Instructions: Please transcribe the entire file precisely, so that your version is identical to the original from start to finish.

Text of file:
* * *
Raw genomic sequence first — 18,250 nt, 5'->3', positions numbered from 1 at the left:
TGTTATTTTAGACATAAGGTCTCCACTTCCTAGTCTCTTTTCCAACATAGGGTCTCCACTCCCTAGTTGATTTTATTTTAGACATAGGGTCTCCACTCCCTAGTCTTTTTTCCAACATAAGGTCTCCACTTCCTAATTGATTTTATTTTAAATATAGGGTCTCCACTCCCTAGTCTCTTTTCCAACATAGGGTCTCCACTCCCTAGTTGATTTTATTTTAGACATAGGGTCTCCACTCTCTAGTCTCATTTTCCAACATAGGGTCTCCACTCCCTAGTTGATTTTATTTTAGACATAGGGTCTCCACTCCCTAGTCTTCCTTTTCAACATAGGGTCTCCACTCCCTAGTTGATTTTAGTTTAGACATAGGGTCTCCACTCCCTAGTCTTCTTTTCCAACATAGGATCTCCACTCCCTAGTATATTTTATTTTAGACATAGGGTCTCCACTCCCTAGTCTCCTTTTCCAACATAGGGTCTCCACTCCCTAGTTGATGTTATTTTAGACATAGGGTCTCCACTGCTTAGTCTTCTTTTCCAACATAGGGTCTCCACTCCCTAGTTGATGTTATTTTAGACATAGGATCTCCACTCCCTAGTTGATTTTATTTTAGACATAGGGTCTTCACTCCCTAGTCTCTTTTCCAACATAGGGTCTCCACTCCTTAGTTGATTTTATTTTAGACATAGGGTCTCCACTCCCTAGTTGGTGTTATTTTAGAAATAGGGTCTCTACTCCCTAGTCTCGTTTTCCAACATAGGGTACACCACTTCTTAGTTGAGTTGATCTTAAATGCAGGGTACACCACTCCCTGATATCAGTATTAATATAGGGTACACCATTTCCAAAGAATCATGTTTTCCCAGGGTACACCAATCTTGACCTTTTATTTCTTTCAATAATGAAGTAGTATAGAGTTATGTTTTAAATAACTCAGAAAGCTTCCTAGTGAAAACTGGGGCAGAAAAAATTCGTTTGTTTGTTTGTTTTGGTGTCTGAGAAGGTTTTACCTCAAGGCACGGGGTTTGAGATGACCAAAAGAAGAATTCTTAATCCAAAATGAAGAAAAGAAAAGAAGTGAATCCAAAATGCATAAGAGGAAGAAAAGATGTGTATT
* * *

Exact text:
Raw genomic sequence first — 18,250 nt, 5'->3', positions numbered from 1 at the left:
TGTTATTTTAGACATAAGGTCTCCACTTCCTAGTCTCTTTTCCAACATAGGGTCTCCACTCCCTAGTTGATTTTATTTTAGACATAGGGTCTCCACTCCCTAGTCTTTTTTCCAACATAAGGTCTCCACTTCCTAATTGATTTTATTTTAAATATAGGGTCTCCACTCCCTAGTCTCTTTTCCAACATAGGGTCTCCACTCCCTAGTTGATTTTATTTTAGACATAGGGTCTCCACTCTCTAGTCTCATTTTCCAACATAGGGTCTCCACTCCCTAGTTGATTTTATTTTAGACATAGGGTCTCCACTCCCTAGTCTTCCTTTTCAACATAGGGTCTCCACTCCCTAGTTGATTTTAGTTTAGACATAGGGTCTCCACTCCCTAGTCTTCTTTTCCAACATAGGATCTCCACTCCCTAGTATATTTTATTTTAGACATAGGGTCTCCACTCCCTAGTCTCCTTTTCCAACATAGGGTCTCCACTCCCTAGTTGATGTTATTTTAGACATAGGGTCTCCACTGCTTAGTCTTCTTTTCCAACATAGGGTCTCCACTCCCTAGTTGATGTTATTTTAGACATAGGATCTCCACTCCCTAGTTGATTTTATTTTAGACATAGGGTCTTCACTCCCTAGTCTCTTTTCCAACATAGGGTCTCCACTCCTTAGTTGATTTTATTTTAGACATAGGGTCTCCACTCCCTAGTTGGTGTTATTTTAGAAATAGGGTCTCTACTCCCTAGTCTCGTTTTCCAACATAGGGTACACCACTTCTTAGTTGAGTTGATCTTAAATGCAGGGTACACCACTCCCTGATATCAGTATTAATATAGGGTACACCATTTCCAAAGAATCATGTTTTCCCAGGGTACACCAATCTTGACCTTTTATTTCTTTCAATAATGAAGTAGTATAGAGTTATGTTTTAAATAACTCAGAAAGCTTCCTAGTGAAAACTGGGGCAGAAAAAATTCGTTTGTTTGTTTGTTTTGGTGTCTGAGAAGGTTTTACCTCAAGGCACGGGGTTTGAGATGACCAAAAGAAGAATTCTTAATCCAAAATGAAGAAAAGAAAAGAAGTGAATCCAAAATGCATAAGAGGAAGAAAAGATGTGTATT